Sleep talking, or somniloquy, can strike anyone at any age, but it is most prevalent among adult males and children. Children 3 to 10 years of age often sleep talk, while about 5 percent of adults sleep talk as well. Sleep talking is also thought to run in families.
Generally harmless, sleep talking is any monologue or dialogue a person has while asleep, whether it’s self-generated or in response to someone’s talking to the sleeper. The talk can last anywhere from a few seconds to several minutes, but most such conversations average about 30 seconds in length.
The cause or causes of sleep talking are considered to be stress, depression, fever, sleep deprivation, daytime drowsiness and alcohol use, according to the National Sleep Foundation (NSF). Sleep talking is also often associated with sleep disorders such as nightmares, confusional arousals, sleep apnea and REM sleep behavior disorder.
Sleep talking can be coherent or complete gibberish and not even spoken in the person’s native tongue. Just as often, sleep talking doesn’t carry the same voice and tone as the person would if speaking while awake. He or she can sound completely different.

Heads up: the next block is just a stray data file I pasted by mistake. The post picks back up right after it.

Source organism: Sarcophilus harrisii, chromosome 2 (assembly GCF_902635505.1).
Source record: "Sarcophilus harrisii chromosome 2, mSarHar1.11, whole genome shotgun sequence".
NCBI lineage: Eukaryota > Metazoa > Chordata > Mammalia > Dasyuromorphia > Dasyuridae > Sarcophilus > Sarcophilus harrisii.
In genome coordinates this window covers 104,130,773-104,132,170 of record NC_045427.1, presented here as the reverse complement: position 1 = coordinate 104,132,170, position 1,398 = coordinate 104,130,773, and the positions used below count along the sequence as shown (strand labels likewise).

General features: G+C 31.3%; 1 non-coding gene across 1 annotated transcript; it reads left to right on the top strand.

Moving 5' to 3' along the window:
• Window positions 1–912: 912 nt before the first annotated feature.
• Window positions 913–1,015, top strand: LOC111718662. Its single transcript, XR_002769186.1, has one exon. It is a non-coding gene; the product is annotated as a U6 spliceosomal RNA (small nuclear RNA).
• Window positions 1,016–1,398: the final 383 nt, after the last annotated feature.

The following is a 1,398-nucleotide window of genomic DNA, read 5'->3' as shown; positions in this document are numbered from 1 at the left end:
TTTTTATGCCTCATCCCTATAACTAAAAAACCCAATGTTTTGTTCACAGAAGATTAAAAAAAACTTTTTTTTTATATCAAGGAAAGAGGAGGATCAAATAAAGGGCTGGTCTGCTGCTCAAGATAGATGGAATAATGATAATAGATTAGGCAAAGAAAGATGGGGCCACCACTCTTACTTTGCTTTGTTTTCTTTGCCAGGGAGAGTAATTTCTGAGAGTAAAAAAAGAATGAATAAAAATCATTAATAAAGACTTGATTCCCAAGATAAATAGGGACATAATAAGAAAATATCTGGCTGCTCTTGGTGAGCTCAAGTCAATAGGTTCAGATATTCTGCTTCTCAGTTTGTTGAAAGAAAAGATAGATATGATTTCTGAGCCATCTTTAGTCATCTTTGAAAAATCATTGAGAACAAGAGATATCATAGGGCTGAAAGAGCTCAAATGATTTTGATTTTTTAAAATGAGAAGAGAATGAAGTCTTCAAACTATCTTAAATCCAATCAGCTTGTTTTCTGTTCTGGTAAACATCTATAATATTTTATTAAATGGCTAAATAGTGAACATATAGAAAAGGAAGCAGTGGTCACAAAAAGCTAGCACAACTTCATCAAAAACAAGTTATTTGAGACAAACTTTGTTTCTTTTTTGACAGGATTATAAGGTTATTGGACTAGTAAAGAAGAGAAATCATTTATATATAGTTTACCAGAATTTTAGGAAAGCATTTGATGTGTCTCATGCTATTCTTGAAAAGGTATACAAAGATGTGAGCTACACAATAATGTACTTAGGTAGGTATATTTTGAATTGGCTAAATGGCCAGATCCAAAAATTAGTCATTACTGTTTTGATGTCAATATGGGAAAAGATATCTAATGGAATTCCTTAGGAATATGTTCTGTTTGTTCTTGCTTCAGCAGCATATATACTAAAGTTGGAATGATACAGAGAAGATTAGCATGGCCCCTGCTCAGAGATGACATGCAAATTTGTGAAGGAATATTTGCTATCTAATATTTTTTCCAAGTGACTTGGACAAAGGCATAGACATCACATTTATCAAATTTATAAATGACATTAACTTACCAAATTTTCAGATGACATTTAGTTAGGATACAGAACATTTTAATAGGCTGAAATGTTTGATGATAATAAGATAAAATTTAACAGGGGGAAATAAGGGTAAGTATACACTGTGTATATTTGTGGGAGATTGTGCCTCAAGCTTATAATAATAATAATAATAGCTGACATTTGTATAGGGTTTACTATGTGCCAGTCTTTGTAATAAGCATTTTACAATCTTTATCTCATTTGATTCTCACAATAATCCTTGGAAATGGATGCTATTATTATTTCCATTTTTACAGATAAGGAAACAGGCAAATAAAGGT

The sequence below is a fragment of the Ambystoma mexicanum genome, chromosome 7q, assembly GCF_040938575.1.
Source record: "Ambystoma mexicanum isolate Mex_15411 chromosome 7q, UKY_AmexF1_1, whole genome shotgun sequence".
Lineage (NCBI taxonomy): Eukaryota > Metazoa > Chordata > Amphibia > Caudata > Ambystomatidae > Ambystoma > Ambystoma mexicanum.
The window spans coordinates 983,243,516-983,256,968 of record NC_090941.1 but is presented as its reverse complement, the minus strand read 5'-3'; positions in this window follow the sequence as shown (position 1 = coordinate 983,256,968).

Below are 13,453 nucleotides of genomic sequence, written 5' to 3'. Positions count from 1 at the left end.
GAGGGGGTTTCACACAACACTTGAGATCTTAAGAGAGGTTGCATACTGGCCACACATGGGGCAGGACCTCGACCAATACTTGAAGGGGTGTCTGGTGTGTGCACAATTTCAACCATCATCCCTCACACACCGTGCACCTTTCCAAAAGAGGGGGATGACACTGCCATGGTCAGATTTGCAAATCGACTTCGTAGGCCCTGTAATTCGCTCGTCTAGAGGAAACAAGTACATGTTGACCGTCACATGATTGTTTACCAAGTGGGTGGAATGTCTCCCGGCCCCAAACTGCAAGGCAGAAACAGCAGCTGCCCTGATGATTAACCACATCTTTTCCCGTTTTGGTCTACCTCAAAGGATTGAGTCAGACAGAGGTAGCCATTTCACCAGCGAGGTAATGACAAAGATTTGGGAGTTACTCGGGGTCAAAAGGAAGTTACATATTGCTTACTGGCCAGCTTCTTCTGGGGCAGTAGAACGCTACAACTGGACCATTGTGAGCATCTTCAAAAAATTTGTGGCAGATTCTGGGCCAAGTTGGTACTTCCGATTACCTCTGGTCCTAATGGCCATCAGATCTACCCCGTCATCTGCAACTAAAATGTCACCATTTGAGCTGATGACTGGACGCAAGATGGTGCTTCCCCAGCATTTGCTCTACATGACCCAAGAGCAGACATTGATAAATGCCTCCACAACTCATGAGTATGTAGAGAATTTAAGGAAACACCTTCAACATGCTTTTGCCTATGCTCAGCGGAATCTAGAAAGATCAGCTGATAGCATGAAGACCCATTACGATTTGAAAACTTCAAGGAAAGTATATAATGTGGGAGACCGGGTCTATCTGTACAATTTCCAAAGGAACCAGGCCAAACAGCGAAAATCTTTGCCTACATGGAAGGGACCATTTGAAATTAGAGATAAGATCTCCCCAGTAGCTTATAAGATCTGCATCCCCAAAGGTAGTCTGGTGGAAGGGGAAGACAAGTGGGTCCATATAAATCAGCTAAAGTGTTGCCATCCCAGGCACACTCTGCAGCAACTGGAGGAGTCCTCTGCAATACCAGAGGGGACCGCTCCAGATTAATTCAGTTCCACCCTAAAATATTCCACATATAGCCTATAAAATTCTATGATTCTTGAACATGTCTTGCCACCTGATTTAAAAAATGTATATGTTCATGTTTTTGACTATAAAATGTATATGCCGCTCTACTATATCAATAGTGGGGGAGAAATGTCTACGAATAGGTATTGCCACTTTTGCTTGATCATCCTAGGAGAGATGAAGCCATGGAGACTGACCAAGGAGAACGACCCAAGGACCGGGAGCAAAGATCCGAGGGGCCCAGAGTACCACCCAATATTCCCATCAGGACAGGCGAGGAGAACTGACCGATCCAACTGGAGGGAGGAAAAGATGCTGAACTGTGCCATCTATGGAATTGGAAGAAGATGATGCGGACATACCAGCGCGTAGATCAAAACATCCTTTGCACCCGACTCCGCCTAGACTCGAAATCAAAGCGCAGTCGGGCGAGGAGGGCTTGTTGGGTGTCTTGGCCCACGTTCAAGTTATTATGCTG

The lighter the sleep, the more intelligent the sleep talking is. In sleep stages 1 and 2, the talking is more intelligible, while in stages 3 or 4, the talk might be restricted to moans and gibberish.
Courts have traditionally held that sleep talking is not admissible evidence in that it doesn’t necessarily convey the person’s “real” thoughts or emotions. The subject of sleep talk sometimes makes no sense and at other times might be related to events and persons from the past.
According to the NSF, adult-onset frequent sleep talking can be associated with a psychiatric disorder or with nocturnal seizures. Sleep talking associated with mental or other illness generally strikes only adults 25 years or older.
For the most part, however, sleep talking is completely harmless and is more of an embarrassment than anything else. And people who sleep alone will probably never realize they’ve been talking in their sleep unless they turn on a voice recorder before going to bed. Sleep talking does not generally arouse the person who is experiencing it.
Is it okay to engage in a conversation with a sleep talker? Generally, there’s no problem engaging in conversation with a sleep talker, nor is there any danger in waking the person up.
Sleep talking generally requires no treatment, but if it persists and is associated with night terrors, sleepwalking, confusional arousals or nocturnal seizures, then you need to discuss matters with your doctor and even seek a sleep-study evaluation to see what can be done to help you achieve more normal sleep patterns.